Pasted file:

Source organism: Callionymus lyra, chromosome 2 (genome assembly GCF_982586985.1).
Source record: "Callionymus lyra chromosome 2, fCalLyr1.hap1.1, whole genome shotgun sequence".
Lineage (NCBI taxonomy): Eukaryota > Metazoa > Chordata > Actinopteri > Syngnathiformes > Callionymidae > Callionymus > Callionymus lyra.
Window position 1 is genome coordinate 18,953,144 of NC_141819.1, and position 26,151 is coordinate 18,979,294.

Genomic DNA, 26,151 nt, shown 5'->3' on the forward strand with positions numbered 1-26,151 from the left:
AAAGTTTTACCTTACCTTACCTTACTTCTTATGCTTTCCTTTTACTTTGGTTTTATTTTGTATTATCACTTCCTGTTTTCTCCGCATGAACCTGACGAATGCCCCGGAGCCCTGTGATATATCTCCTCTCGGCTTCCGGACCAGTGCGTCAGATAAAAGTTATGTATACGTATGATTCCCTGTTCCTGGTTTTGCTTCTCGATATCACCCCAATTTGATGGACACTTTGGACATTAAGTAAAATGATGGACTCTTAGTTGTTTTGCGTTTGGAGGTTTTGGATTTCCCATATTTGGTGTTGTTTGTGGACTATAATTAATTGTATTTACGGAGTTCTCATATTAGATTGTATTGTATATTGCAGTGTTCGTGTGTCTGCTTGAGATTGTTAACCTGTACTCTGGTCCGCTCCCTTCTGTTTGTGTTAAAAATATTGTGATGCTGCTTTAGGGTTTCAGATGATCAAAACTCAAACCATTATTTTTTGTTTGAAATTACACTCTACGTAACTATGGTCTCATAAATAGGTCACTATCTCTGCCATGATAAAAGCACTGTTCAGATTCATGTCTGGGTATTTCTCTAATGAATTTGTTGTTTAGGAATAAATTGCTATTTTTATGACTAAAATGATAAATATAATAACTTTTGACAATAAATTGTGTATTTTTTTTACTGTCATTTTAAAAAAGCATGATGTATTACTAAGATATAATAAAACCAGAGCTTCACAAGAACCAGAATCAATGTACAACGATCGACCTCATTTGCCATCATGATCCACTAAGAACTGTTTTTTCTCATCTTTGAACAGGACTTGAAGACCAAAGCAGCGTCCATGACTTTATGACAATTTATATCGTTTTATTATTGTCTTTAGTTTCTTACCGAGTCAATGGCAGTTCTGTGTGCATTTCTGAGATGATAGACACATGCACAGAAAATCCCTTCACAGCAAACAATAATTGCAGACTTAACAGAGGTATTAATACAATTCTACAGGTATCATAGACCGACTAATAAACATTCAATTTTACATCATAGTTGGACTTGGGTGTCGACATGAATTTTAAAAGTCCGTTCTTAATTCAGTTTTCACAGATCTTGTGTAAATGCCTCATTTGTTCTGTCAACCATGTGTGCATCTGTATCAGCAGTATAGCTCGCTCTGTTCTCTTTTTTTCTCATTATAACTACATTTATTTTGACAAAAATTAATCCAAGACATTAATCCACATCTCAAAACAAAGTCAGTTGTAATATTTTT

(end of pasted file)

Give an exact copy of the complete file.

Source organism: Callionymus lyra, chromosome 2 (genome assembly GCF_982586985.1).
Source record: "Callionymus lyra chromosome 2, fCalLyr1.hap1.1, whole genome shotgun sequence".
Lineage (NCBI taxonomy): Eukaryota > Metazoa > Chordata > Actinopteri > Syngnathiformes > Callionymidae > Callionymus > Callionymus lyra.
Window position 1 is genome coordinate 18,953,144 of NC_141819.1, and position 26,151 is coordinate 18,979,294.

Genomic DNA, 26,151 nt, shown 5'->3' on the forward strand with positions numbered 1-26,151 from the left:
AAAGTTTTACCTTACCTTACCTTACTTCTTATGCTTTCCTTTTACTTTGGTTTTATTTTGTATTATCACTTCCTGTTTTCTCCGCATGAACCTGACGAATGCCCCGGAGCCCTGTGATATATCTCCTCTCGGCTTCCGGACCAGTGCGTCAGATAAAAGTTATGTATACGTATGATTCCCTGTTCCTGGTTTTGCTTCTCGATATCACCCCAATTTGATGGACACTTTGGACATTAAGTAAAATGATGGACTCTTAGTTGTTTTGCGTTTGGAGGTTTTGGATTTCCCATATTTGGTGTTGTTTGTGGACTATAATTAATTGTATTTACGGAGTTCTCATATTAGATTGTATTGTATATTGCAGTGTTCGTGTGTCTGCTTGAGATTGTTAACCTGTACTCTGGTCCGCTCCCTTCTGTTTGTGTTAAAAATATTGTGATGCTGCTTTAGGGTTTCAGATGATCAAAACTCAAACCATTATTTTTTGTTTGAAATTACACTCTACGTAACTATGGTCTCATAAATAGGTCACTATCTCTGCCATGATAAAAGCACTGTTCAGATTCATGTCTGGGTATTTCTCTAATGAATTTGTTGTTTAGGAATAAATTGCTATTTTTATGACTAAAATGATAAATATAATAACTTTTGACAATAAATTGTGTATTTTTTTTACTGTCATTTTAAAAAAGCATGATGTATTACTAAGATATAATAAAACCAGAGCTTCACAAGAACCAGAATCAATGTACAACGATCGACCTCATTTGCCATCATGATCCACTAAGAACTGTTTTTTCTCATCTTTGAACAGGACTTGAAGACCAAAGCAGCGTCCATGACTTTATGACAATTTATATCGTTTTATTATTGTCTTTAGTTTCTTACCGAGTCAATGGCAGTTCTGTGTGCATTTCTGAGATGATAGACACATGCACAGAAAATCCCTTCACAGCAAACAATAATTGCAGACTTAACAGAGGTATTAATACAATTCTACAGGTATCATAGACCGACTAATAAACATTCAATTTTACATCATAGTTGGACTTGGGTGTCGACATGAATTTTAAAAGTCCGTTCTTAATTCAGTTTTCACAGATCTTGTGTAAATGCCTCATTTGTTCTGTCAACCATGTGTGCATCTGTATCAGCAGTATAGCTCGCTCTGTTCTCTTTTTTTCTCATTATAACTACATTTATTTTGACAAAAATTAATCCAAGACATTAATCCACATCTCAAAACAAAGTCAGTTGTAATATTTTT